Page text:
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This chapter is from the book

This chapter is from the book

1.5 Control Structures

The next example uses variables and substitutions along with some simple control structures to create a Tcl procedure called factorial, which computes the factorial of a given non-negative integer value:

    proc factorial {val} {
       set result 1
       while {$val>0} {
           set result [expr $result*$val]
           incr val -1
       }
       return $result
    }

If you enter the preceding lines in wish or tclsh, or if you enter them into a file and then source the file, a new command factorial becomes available. The command takes one non-negative integer argument, and its result is the factorial of that number:

    factorial 3
 ⇒ 6
    factorial 20
 ⇒ 2432902008176640000
    factorial 0.5
 Ø expected integer but got "0.5"

This example uses one additional piece of Tcl syntax: braces. Braces are like double quotes in that they can be placed around a word that contains embedded spaces. However, braces are different from double quotes in two respects. First, braces nest. The last word of the proc command starts after the open brace on the first line and contains everything up to the close brace on the last line. The Tcl interpreter removes the outer braces and passes everything between them, including several nested pairs of braces, to proc as an argument. The second difference between braces and double quotes is that no substitutions occur inside braces, whereas they do inside quotes. All of the characters between the braces are passed verbatim to proc without any special processing.

The proc command takes three arguments: the name of a procedure, a list of argument names separated by whitespace, and the body of the procedure, which is a Tcl script. proc enters the procedure name into the Tcl interpreter as a new command. Whenever the command is invoked, the body of the procedure is evaluated. While the procedure body is executing, it can access its arguments as variables: val holds the first and only argument.

The body of the factorial procedure contains three Tcl commands: set, while, and return. The while command does most of the work of the procedure. It takes two arguments, an expression, $val>0, and a body, which is another Tcl script. The while command evaluates its expression argument and if the result is nonzero, it evaluates the body as a Tcl script. It repeats this process over and over until eventually the expression evaluates to zero. In the example, the body of the while command multiplies the result by val and then uses the incr command to add the specified integer increment (-1 in this case) to the value contained in val. When val reaches zero, result contains the desired factorial.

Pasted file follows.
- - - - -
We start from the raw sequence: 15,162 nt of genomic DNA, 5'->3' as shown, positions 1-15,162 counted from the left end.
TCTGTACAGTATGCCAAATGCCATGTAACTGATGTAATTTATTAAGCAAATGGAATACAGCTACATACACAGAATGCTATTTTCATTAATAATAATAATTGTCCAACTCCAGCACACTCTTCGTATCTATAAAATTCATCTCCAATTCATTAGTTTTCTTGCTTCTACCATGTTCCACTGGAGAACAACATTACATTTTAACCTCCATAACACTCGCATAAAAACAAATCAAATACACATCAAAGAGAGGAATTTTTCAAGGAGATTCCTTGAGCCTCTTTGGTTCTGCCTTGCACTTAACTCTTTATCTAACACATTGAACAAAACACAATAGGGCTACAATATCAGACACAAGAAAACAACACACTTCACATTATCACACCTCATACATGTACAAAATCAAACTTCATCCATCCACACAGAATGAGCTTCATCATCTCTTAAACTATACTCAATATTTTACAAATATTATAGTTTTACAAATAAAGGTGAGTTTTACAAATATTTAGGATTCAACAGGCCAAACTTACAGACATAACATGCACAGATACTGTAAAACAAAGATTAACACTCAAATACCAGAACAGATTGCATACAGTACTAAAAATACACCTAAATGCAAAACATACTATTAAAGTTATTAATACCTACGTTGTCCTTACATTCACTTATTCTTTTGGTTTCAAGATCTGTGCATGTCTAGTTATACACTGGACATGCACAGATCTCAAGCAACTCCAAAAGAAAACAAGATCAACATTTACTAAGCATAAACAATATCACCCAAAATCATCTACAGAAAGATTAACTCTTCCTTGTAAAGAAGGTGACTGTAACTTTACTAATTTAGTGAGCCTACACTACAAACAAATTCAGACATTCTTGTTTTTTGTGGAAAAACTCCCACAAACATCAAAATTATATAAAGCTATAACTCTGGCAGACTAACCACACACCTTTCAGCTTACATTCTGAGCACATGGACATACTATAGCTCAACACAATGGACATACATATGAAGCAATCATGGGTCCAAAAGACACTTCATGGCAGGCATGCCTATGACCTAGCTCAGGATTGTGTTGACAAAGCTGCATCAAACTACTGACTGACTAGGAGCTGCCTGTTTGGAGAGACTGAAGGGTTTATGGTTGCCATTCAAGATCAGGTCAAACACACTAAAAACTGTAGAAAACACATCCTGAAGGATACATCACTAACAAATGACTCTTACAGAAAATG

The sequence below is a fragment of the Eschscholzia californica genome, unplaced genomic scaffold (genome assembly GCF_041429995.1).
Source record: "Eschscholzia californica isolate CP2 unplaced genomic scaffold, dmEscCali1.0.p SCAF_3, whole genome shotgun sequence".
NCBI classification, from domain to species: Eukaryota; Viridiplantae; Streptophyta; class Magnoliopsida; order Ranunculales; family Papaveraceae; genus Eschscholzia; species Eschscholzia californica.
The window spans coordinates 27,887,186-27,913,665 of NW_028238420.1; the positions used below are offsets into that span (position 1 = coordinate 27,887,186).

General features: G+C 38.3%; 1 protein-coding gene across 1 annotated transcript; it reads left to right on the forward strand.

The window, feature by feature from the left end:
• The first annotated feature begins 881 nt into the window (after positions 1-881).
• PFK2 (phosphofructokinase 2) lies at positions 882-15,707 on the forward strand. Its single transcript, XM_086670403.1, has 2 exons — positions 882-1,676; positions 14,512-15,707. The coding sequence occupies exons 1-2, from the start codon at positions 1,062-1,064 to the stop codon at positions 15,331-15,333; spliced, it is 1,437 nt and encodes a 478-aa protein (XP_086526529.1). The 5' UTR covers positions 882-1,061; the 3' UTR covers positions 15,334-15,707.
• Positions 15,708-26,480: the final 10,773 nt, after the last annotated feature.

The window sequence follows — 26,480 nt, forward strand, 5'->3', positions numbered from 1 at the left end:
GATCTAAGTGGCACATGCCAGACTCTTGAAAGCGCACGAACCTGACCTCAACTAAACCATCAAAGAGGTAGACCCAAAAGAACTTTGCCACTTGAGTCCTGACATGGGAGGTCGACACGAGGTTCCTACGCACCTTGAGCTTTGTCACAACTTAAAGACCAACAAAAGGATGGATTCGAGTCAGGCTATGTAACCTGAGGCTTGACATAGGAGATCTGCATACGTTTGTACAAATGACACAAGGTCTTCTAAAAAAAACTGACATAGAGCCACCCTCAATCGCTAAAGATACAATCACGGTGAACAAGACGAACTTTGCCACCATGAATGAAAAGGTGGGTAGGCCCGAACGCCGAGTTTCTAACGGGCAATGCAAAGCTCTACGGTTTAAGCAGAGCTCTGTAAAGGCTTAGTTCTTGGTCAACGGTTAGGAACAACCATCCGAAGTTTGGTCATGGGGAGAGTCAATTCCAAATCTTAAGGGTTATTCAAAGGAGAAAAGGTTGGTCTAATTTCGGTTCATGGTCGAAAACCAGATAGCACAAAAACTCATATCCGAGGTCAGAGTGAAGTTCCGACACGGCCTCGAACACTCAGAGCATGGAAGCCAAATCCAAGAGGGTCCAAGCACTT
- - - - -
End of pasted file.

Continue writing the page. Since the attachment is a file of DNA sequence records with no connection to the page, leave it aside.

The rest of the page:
The return command causes the procedure to exit with the value of the variable result as the procedure's result. If a return command is omitted, the return value of a procedure is the result of the last command executed in the procedure's body. In the case of factorial this would be the result of while, which is always an empty string.

The use of braces in this example is crucial. The single most difficult issue in writing Tcl scripts is managing substitutions: making them happen when you want them and preventing them when you don't. The body of the procedure must be enclosed in braces because we don't want variable and command substitutions to occur at the time the body is passed to proc as an argument; we want the substitutions to occur later, when the body is evaluated as a Tcl script. The body of the while command is enclosed in braces for the same reason: rather than performing the substitutions once, while parsing the while command, we want the substitutions to be performed over and over, each time the body is evaluated. Braces are also needed in the {$val>0} argument to while. Without them the value of the variable val would be substituted when the while command is parsed; the expression would have a constant value and while would loop forever. Try replacing some of the braces in the example with double quotes to see what happens.

The examples in this book use a style in which the open brace for an argument that is a Tcl script appears at the end of one line, the script follows on successive indented lines, and the close brace is on a line by itself after the script. Although this makes for readable scripts, Tcl doesn't require this particular syntax. Arguments that are scripts are subject to the same syntax rules as any other arguments; in fact, the Tcl interpreter doesn't even know that an argument is a script at the time it parses it. One consequence is that the open brace must be on the same line as the preceding portion of the command. If the open brace is moved to a line by itself, the newline before the open brace terminates the command.

The variables in a procedure are normally local to that procedure and are not visible outside the procedure. In the factorial example the local variables include the argument val as well as the variable result. A fresh set of local variables is created for each call to a procedure (arguments are passed by copying their values), and when a procedure returns, its local variables are deleted. Variables named outside any procedure are called global variables; they last forever unless explicitly deleted. You'll find out later how a procedure can access global variables and the local variables of other active procedures. Additionally, persistent variables can be created within specific namespaces to prevent naming conflicts; Chapter 10 discusses the use of namespaces.

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